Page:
Unions have also bargained for equality.         During the 1990s unions have

   equal pay clauses covering nearly 20% of unionised workers (up from 1% in
   re-evaluation of female dominated low pay job categories;
   improved pay and benefits for part time workers;
   flexible hours of work for members with family care responsibilities;
   maternity leave and parental leave and benefits;
   protection against sexual harassment; and
   employment equity clauses dealing with the hiring and promotion of women.

Building membership diversity and involvement
The CLC Women‟s Committee advocates a goal for unions to build a model of
organising which increases the diversity of unions and reaches workplaces and
communities difficult to organise.

The model is intended to build union strength and is based on the following

   promoting membership diversity by changing union structures, employing staff
    from different backgrounds, ensuring democratic involvement, developing
    leaders from amongst women, workers of colour, Aboriginal workers, workers
    with disabilities and gays and lesbians;
   making sure that education programmes and approaches to organising
    incorporate the promotion of diversity and meet its objectives, including the
    training of women and others as educators;

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   building lasting community relationships, running joint campaigns with
    community organisations;
   using organising processes which build the leadership and involvement of
    workers of colour, Aboriginal workers, women, and young workers; and
   applying innovative forms of membership, such as associate membership for
    home-workers, which provides a basis for contact, involvement and limited
    forms of service.

The CLC Women‟s Committee convenes a forum each year to develop specific
collective bargaining priorities and claims for women.


Speaking for all employees
Unions are in a unique position to act as a voice for employees on a broad range
of social, economic and industrial issues. Modern unions must make the most of
new research methods, surveys, the media, cutting-edge technology and
communications, campaigning and organising skills to stay relevant and reach a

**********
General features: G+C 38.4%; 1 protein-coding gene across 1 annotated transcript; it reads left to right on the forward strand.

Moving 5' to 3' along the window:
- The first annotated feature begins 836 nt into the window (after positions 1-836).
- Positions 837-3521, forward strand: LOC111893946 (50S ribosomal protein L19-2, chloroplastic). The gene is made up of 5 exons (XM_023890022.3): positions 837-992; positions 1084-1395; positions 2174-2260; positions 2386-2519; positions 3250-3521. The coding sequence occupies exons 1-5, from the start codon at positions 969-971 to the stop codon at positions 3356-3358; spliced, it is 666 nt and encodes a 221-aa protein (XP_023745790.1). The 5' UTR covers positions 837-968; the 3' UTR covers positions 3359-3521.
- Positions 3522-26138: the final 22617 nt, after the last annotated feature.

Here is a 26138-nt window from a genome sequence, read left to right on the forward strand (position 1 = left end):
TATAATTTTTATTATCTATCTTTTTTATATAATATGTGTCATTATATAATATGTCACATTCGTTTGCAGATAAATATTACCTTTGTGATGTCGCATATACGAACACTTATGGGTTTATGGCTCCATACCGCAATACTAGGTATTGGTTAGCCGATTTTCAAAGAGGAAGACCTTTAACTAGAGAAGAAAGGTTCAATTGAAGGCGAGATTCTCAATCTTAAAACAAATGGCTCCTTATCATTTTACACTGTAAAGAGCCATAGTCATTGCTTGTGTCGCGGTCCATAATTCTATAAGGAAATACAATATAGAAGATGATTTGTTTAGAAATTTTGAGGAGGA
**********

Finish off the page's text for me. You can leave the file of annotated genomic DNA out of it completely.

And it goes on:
new audience.

Beating the conservatives
Australian unions face hostile conservative governments nationally and in some
states. The conservative governments have applied skilful communications
strategies in an attempt to legitimise:

   labour market deregulation;
   attacks on unions;
   legislative attacks on awards and collective bargaining;
   individual contracts; and
   unashamed bias towards employer interests.

In such an environment, unions must compete in public debate as effectively as
possible and win support for employee and union rights.

Using every means available
To advance the union position and build membership, unions will need to continue
to develop improved campaign and pressure tactics. Political education of
members, building community relationships, turning international union links into
practical industrial support, corporate campaigning – these are all central to a
successful future.

Decent standards
The labour market regulations which are evolving in Europe represent a better and
more decent way of protecting employees during the process of economic change
than that offered by the advocates of deregulation.

The spread of labour hire and contract work in Australia speaks of the need for
decent minimum standards similar to Europe. In Australia, the turnover of
companies in this field has grown 30% in the last five years; by 2008 the „industry‟

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is tipped to be worth a massive $75 billion. Unions must find alternative ways to